Multiinstrumentalist and composer Sam Rivers has amassed a distinct and varied body of work linked by a devotion to improvisational freedom and a relentless commitment to unfettered creativity.
Samuel Carthorne Rivers was born in El Reno, Oklahoma on September 25, 1923 into a musical family. His grandfather was a minister and musician, who published A Collection of Revival Hymns & Plantation Melodies in 1882.
His father was a graduate of Fisk University, where he sang in The Fisk Jubilee Singers and the Silverstone Quartet. His mother played piano for the group. Rivers sang in his family’s vocal group at the age of five before taking up the violin, piano, and trombone, before settling on the saxophone at age thirteen.
Rivers father died when the boy was ten, after which he moved with his mother from Chicago to Little Rock, Arkansas, where she took a position teaching music and sociology at Shorter College.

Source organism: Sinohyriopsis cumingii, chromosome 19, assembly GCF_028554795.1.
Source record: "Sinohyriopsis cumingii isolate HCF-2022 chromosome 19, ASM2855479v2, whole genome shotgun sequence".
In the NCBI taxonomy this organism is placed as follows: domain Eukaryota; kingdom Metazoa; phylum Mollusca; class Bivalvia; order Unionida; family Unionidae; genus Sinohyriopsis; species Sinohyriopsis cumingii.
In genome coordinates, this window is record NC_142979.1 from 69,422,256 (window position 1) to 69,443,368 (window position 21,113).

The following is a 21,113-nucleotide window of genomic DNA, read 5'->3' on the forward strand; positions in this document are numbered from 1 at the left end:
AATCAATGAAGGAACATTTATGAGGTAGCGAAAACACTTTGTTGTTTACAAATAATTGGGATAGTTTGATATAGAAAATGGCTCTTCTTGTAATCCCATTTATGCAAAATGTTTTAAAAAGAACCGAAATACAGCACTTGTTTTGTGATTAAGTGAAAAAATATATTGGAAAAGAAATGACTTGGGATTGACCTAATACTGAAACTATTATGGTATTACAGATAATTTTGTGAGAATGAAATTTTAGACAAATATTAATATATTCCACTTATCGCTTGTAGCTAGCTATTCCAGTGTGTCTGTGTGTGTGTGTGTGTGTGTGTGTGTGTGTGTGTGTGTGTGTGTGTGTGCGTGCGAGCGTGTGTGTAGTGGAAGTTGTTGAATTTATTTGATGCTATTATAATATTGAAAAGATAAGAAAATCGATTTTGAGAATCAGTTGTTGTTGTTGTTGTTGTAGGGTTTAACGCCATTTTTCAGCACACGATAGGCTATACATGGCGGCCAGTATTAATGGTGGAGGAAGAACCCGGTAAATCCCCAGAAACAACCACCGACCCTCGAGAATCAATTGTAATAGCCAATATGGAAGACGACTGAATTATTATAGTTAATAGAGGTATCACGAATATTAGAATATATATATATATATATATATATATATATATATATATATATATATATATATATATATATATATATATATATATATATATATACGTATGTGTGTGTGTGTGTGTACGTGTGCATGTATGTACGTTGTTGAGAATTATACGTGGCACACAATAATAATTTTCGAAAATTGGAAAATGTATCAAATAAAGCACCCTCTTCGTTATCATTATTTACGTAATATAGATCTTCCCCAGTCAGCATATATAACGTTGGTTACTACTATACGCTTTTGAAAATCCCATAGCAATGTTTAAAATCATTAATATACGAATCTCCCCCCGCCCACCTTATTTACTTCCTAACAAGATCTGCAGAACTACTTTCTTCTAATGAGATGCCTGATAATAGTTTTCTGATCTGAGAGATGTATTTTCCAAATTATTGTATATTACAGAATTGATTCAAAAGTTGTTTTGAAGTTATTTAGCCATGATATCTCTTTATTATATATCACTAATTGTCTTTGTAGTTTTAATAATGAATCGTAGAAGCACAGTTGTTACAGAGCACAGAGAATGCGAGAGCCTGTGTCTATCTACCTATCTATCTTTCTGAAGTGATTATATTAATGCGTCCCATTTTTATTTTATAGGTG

Largely self-taught on the saxophone, Rivers advanced rapidly and played his first professional gigs with singer Jimmy Witherspoon while in the navy in the late 1940s. After the navy, Rivers settled in Boston, where he attended the Boston Conservatory in 1947 and then Boston University.
As a composition major at Boston Conservatory, Rivers studied under the prolific American composer Allan Hovhaness, who also mentored alto saxophonist Gigi Gryce. By the early 1950s, Rivers had become a fixture of the Boston jazz scene, along with contemporaries like pianist Jaki Byard, Serge Chaloff, Gryce, Ken McIntyre, Paul Gonsalves, and Alan Dawson. For more of this article go to http://www.jazz.com/encyclopedia/rivers-sam-samuel-carthorn
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